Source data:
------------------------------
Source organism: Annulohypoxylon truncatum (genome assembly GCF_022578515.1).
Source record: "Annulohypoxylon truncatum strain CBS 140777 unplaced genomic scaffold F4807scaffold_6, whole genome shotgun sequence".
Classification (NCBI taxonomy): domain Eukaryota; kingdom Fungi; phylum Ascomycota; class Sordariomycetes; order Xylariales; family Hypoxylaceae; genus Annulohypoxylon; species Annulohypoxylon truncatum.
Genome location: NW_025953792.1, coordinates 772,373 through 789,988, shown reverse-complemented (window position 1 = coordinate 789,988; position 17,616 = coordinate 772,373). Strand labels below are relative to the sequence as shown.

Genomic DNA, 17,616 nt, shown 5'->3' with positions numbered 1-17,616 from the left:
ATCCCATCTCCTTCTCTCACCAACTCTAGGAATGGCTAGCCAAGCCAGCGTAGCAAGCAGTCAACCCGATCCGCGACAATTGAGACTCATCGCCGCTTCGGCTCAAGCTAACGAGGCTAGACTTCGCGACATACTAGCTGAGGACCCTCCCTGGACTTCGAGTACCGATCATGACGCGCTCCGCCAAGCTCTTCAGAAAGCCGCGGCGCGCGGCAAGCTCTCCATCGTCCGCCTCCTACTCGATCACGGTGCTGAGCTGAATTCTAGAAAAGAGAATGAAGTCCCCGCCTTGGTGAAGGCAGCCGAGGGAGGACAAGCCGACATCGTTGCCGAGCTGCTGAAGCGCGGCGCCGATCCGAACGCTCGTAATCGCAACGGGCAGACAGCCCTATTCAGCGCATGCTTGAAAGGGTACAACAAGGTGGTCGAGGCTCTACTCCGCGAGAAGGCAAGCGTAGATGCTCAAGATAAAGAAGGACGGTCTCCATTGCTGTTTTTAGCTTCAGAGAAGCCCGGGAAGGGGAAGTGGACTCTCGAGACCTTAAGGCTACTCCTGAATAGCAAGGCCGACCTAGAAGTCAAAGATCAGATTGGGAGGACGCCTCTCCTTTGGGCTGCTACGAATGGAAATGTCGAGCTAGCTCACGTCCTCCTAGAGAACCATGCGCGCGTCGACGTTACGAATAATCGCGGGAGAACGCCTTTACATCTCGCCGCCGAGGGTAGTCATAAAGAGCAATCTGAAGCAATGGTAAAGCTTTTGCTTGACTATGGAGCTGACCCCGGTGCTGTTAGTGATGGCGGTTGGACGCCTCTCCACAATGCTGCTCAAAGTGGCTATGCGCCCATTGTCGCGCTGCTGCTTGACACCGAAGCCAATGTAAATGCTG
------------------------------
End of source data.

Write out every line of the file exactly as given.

Source organism: Annulohypoxylon truncatum (genome assembly GCF_022578515.1).
Source record: "Annulohypoxylon truncatum strain CBS 140777 unplaced genomic scaffold F4807scaffold_6, whole genome shotgun sequence".
Classification (NCBI taxonomy): domain Eukaryota; kingdom Fungi; phylum Ascomycota; class Sordariomycetes; order Xylariales; family Hypoxylaceae; genus Annulohypoxylon; species Annulohypoxylon truncatum.
Genome location: NW_025953792.1, coordinates 772,373 through 789,988, shown reverse-complemented (window position 1 = coordinate 789,988; position 17,616 = coordinate 772,373). Strand labels below are relative to the sequence as shown.

Genomic DNA, 17,616 nt, shown 5'->3' with positions numbered 1-17,616 from the left:
ATCCCATCTCCTTCTCTCACCAACTCTAGGAATGGCTAGCCAAGCCAGCGTAGCAAGCAGTCAACCCGATCCGCGACAATTGAGACTCATCGCCGCTTCGGCTCAAGCTAACGAGGCTAGACTTCGCGACATACTAGCTGAGGACCCTCCCTGGACTTCGAGTACCGATCATGACGCGCTCCGCCAAGCTCTTCAGAAAGCCGCGGCGCGCGGCAAGCTCTCCATCGTCCGCCTCCTACTCGATCACGGTGCTGAGCTGAATTCTAGAAAAGAGAATGAAGTCCCCGCCTTGGTGAAGGCAGCCGAGGGAGGACAAGCCGACATCGTTGCCGAGCTGCTGAAGCGCGGCGCCGATCCGAACGCTCGTAATCGCAACGGGCAGACAGCCCTATTCAGCGCATGCTTGAAAGGGTACAACAAGGTGGTCGAGGCTCTACTCCGCGAGAAGGCAAGCGTAGATGCTCAAGATAAAGAAGGACGGTCTCCATTGCTGTTTTTAGCTTCAGAGAAGCCCGGGAAGGGGAAGTGGACTCTCGAGACCTTAAGGCTACTCCTGAATAGCAAGGCCGACCTAGAAGTCAAAGATCAGATTGGGAGGACGCCTCTCCTTTGGGCTGCTACGAATGGAAATGTCGAGCTAGCTCACGTCCTCCTAGAGAACCATGCGCGCGTCGACGTTACGAATAATCGCGGGAGAACGCCTTTACATCTCGCCGCCGAGGGTAGTCATAAAGAGCAATCTGAAGCAATGGTAAAGCTTTTGCTTGACTATGGAGCTGACCCCGGTGCTGTTAGTGATGGCGGTTGGACGCCTCTCCACAATGCTGCTCAAAGTGGCTATGCGCCCATTGTCGCGCTGCTGCTTGACACCGAAGCCAATGTAAATGCTG